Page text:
A Prediction (and a Word of Caution) about Scaling Blended Learning in Elementary Schools

My good friend, Alex Hernandez, at Charter School Growth Fund, speaks regularly about the potential for blended learning to improve upon a widely-accepted instructional practice in many elementary school classrooms: guided instruction (which includes guided reading). In that model, a teacher provides direct instruction to a small group of students while her remaining students work independently, with another adult (e.g. a paraprofessional) or in small, self-directed groups. The groups rotate, typically every 20-30 minutes, such that every student experiences small-group instruction with his teacher daily.

The obvious benefit relative to whole-group instruction is that guided instruction allows a teacher to target instruction to fewer students at a time. The challenge for a teachers is ensuring that students outside her immediate purview remain on task and receive on-demand  support. For example, if a student has a question during independent practice, the teacher cannot offer immediate assistance because she is focused intently on the students directly in front of her.

To mitigate some of these challenges, schools such as KIPP Empower Academy in Los Angeles have turned to digital content with promising early results. They have taken the basic in-classroom guided instruction model and  replaced much of the analog independent practice with digital content. The idea is that the adaptive digital products can provide personalized instruction and embedded support, allowing a student to work autonomously for a block of time. Michael Horn at the Innosight Institute, the author of The Rise of K12 Blended Learning, refers to these as a “rotational” blended learning models for obvious reasons.

This week, I was on a school visit to KIPP Chicago where they are also implementing this rotational approach in their kindergarten and first-grade classrooms. During that visit (which was great thanks to Executive Director April Goble and technology guru Anirban Bhattacharyya), I had an epiphany that now seems obvious to me but had not been until then. My prediction: the in-classroom rotation model will scale dramatically within existing elementary classrooms in the next few years. Here is why:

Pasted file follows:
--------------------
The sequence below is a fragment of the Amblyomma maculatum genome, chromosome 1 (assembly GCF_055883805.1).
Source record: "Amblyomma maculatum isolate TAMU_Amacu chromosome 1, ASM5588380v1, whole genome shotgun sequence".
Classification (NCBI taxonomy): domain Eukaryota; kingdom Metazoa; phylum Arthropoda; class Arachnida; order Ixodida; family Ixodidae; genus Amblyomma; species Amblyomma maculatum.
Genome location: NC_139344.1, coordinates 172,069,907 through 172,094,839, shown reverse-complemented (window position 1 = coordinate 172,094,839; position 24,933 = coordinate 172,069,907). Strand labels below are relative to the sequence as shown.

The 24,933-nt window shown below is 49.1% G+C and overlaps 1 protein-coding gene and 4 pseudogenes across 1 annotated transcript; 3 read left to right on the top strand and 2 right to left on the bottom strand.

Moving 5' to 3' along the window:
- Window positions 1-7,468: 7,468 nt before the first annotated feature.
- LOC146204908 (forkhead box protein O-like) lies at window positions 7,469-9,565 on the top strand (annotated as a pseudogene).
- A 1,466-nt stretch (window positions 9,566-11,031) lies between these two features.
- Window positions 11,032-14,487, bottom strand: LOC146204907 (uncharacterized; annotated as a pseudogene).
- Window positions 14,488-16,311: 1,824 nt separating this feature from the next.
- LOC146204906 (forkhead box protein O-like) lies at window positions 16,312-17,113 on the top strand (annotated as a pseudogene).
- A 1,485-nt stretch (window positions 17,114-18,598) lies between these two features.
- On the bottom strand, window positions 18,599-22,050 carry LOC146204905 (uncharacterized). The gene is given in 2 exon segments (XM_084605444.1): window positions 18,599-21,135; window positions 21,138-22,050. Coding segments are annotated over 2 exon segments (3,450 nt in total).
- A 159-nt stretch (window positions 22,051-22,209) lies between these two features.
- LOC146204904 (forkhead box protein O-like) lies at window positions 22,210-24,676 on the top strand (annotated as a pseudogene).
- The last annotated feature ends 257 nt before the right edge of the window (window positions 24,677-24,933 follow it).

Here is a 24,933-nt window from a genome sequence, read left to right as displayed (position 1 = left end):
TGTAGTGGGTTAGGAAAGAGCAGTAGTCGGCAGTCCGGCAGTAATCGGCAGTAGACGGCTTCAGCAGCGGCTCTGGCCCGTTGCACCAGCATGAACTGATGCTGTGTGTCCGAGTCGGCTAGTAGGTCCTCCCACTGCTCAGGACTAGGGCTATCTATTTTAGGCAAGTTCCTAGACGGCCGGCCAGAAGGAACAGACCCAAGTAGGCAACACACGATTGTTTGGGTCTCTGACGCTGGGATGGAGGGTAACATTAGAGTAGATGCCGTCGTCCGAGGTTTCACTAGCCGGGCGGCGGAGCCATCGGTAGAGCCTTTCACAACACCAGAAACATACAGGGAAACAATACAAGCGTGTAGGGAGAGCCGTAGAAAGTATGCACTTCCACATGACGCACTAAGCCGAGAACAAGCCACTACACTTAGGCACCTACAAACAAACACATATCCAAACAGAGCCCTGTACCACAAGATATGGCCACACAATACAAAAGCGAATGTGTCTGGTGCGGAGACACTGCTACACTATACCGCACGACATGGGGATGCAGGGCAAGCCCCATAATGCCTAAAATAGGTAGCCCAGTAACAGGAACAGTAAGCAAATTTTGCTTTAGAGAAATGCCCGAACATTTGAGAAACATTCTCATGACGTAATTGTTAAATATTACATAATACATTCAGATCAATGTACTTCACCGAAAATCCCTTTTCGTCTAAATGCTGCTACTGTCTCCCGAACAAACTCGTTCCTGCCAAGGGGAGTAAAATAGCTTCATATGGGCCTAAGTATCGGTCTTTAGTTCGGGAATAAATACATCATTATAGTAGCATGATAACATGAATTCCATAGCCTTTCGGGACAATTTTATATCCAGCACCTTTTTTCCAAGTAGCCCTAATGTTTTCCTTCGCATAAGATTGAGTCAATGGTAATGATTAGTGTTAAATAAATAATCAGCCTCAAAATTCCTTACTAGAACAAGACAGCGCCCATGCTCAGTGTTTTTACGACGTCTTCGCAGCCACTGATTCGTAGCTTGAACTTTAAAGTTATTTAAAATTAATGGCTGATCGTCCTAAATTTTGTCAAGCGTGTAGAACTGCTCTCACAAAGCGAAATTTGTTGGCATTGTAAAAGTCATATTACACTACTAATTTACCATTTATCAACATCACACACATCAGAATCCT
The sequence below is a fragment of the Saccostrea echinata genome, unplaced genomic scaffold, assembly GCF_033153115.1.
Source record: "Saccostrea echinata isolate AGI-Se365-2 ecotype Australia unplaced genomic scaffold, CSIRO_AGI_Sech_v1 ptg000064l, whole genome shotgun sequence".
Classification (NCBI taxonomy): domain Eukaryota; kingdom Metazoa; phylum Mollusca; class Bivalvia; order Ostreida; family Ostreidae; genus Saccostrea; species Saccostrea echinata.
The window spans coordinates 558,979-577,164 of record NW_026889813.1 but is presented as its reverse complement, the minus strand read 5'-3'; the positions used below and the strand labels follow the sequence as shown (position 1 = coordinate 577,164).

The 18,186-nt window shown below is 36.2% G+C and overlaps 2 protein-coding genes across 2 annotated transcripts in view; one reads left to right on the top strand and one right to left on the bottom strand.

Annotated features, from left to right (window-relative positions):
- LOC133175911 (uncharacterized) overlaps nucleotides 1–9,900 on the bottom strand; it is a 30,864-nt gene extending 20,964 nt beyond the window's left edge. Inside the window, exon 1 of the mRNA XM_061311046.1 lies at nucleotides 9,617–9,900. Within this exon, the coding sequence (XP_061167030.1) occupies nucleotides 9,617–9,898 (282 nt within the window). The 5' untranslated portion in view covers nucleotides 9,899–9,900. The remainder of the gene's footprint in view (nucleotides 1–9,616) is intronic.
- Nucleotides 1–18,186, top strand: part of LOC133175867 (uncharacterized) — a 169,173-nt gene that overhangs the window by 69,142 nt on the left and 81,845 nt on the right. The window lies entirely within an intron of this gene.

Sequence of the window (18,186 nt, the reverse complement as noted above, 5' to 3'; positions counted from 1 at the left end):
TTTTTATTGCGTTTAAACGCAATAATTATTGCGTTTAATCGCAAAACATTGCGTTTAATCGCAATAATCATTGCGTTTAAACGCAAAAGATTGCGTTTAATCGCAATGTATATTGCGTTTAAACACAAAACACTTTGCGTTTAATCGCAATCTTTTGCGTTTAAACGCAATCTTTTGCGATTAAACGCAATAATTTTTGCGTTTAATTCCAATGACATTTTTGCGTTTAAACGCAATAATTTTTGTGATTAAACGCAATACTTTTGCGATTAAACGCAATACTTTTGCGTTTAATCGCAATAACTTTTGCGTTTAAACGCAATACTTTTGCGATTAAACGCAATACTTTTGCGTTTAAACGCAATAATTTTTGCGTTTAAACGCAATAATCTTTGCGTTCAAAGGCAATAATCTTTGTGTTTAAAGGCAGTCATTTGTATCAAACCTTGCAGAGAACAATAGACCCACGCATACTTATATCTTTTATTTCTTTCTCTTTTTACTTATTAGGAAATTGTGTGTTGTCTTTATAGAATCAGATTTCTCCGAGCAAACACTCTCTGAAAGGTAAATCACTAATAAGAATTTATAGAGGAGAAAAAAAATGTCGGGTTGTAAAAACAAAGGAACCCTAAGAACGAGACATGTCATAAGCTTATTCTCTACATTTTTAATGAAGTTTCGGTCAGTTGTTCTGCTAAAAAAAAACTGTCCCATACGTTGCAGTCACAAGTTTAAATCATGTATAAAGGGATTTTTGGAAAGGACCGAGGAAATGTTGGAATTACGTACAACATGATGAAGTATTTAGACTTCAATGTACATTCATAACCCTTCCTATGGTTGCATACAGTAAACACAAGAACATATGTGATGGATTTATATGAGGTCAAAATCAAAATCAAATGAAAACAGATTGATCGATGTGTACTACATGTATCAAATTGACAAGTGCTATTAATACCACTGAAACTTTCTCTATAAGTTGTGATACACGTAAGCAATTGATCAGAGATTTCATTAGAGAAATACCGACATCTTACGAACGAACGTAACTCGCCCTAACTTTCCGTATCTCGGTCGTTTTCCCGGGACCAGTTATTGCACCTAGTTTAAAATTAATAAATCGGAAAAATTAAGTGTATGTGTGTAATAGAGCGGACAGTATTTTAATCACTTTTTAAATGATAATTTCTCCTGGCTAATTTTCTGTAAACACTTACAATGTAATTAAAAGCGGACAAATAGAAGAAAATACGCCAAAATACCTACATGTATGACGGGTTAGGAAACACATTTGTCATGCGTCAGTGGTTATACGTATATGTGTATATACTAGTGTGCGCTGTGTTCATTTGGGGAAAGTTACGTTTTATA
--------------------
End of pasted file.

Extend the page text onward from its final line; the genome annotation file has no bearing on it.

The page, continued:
• The classroom rotation structure is already in place in many elementary schools, so this change does not require any fundamental changes to classroom design or teacher roles.
  • Budget pressures have and will continue to force many schools to increase class sizes. Teachers will demand solutions that help them to differentiate instruction to larger numbers of students.
  • Engaging digital content should make a teacher’s job easier: any activity that engages students and allows them to work autonomously lets her focus on other students; also, using digital content in place of paper-based assignments may reduce the amount of lesson planning, content curating, grading and printing that she has to do.